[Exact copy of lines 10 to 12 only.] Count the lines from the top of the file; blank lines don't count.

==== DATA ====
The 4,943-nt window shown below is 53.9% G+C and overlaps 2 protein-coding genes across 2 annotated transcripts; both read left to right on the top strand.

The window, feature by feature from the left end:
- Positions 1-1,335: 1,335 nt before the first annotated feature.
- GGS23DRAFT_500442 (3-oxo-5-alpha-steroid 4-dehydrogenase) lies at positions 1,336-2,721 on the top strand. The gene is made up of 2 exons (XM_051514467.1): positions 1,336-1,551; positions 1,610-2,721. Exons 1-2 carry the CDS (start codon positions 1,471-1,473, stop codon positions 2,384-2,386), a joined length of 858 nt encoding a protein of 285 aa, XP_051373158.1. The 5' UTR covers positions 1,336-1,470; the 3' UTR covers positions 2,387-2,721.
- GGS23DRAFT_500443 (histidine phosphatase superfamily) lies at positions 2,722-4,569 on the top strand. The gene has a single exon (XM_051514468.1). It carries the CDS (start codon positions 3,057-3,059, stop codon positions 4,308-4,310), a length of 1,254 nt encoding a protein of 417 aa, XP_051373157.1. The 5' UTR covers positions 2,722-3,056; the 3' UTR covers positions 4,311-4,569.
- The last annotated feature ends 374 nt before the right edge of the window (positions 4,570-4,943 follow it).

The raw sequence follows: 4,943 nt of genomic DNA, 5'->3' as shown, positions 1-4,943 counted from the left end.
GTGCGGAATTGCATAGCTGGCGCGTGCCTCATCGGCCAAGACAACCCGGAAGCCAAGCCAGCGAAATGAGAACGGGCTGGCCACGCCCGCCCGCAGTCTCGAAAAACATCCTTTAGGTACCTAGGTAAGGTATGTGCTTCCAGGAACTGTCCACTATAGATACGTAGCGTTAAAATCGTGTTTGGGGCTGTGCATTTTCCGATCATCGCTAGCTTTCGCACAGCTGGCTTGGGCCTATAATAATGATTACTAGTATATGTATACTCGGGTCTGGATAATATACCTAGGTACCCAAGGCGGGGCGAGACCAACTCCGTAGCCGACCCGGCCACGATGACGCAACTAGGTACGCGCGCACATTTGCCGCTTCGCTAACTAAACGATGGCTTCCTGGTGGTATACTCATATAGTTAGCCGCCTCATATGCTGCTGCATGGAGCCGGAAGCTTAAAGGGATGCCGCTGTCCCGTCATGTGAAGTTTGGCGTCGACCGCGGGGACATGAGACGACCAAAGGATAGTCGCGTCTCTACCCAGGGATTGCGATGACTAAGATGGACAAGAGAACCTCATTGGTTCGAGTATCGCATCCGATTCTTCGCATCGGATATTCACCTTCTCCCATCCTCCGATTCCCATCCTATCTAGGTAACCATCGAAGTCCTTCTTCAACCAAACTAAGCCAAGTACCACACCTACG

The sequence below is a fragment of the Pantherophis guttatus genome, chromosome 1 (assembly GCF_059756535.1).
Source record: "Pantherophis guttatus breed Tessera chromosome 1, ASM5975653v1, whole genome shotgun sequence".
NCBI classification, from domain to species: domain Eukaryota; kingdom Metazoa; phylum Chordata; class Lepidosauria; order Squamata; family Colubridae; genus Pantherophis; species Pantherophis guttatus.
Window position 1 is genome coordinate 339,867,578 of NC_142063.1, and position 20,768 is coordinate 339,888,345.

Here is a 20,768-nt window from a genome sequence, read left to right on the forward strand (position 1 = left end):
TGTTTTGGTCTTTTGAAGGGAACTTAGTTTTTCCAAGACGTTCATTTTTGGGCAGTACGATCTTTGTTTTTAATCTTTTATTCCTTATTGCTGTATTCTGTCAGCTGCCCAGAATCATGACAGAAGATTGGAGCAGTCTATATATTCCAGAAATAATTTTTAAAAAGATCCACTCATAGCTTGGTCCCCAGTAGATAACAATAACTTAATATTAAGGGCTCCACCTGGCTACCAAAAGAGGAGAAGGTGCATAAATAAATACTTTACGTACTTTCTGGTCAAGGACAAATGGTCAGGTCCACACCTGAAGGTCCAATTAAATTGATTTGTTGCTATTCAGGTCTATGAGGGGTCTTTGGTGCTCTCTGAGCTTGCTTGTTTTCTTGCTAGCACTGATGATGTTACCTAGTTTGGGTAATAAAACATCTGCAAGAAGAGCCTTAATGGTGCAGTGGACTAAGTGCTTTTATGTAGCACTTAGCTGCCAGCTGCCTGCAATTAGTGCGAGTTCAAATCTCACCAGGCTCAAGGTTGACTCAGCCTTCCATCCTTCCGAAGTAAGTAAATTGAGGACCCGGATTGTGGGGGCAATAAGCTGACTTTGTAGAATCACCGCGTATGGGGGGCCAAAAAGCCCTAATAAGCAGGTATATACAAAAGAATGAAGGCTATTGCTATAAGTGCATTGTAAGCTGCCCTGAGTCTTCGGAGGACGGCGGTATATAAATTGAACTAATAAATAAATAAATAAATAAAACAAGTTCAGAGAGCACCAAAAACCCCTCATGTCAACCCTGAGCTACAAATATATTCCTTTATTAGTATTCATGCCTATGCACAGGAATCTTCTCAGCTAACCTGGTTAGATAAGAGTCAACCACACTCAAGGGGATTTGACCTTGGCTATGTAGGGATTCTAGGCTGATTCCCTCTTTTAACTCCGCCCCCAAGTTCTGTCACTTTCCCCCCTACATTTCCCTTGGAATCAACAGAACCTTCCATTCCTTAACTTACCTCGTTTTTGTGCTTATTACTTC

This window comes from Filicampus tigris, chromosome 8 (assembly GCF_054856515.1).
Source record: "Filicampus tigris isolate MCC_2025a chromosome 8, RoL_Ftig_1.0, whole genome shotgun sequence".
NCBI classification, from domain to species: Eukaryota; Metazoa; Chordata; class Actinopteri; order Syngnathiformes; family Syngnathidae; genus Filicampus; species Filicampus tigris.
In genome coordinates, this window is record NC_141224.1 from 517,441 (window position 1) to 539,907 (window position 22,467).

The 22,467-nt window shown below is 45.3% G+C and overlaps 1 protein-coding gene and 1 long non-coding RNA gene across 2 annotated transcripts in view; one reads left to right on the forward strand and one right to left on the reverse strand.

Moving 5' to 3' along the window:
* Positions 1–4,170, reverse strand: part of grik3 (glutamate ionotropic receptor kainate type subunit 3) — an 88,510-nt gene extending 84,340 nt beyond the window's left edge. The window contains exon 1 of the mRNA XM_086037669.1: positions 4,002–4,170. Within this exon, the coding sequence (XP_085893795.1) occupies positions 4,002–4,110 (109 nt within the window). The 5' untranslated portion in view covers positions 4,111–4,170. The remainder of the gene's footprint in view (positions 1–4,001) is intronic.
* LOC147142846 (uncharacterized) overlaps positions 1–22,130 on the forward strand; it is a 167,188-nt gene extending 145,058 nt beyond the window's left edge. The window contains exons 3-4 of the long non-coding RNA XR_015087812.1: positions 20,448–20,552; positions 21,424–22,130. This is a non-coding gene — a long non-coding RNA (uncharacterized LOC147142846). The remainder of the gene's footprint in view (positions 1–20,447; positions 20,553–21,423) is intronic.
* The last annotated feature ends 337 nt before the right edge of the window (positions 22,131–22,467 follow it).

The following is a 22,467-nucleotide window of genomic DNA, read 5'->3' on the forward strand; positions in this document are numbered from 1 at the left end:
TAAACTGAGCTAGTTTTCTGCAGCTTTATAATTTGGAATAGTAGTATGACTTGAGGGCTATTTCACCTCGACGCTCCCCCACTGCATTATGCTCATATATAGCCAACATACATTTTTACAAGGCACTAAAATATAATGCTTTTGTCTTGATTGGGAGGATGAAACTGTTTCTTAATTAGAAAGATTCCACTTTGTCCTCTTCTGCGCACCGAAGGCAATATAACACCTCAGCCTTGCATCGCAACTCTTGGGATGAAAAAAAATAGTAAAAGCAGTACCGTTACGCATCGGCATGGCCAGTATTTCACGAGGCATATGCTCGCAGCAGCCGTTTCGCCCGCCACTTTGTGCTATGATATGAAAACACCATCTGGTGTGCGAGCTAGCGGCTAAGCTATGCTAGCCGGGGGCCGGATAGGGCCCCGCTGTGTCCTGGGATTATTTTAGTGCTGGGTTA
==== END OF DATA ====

Source record: "Pantherophis guttatus breed Tessera chromosome 1, ASM5975653v1, whole genome shotgun sequence".
NCBI classification, from domain to species: domain Eukaryota; kingdom Metazoa; phylum Chordata; class Lepidosauria; order Squamata; family Colubridae; genus Pantherophis; species Pantherophis guttatus.
Window position 1 is genome coordinate 339,867,578 of NC_142063.1, and position 20,768 is coordinate 339,888,345.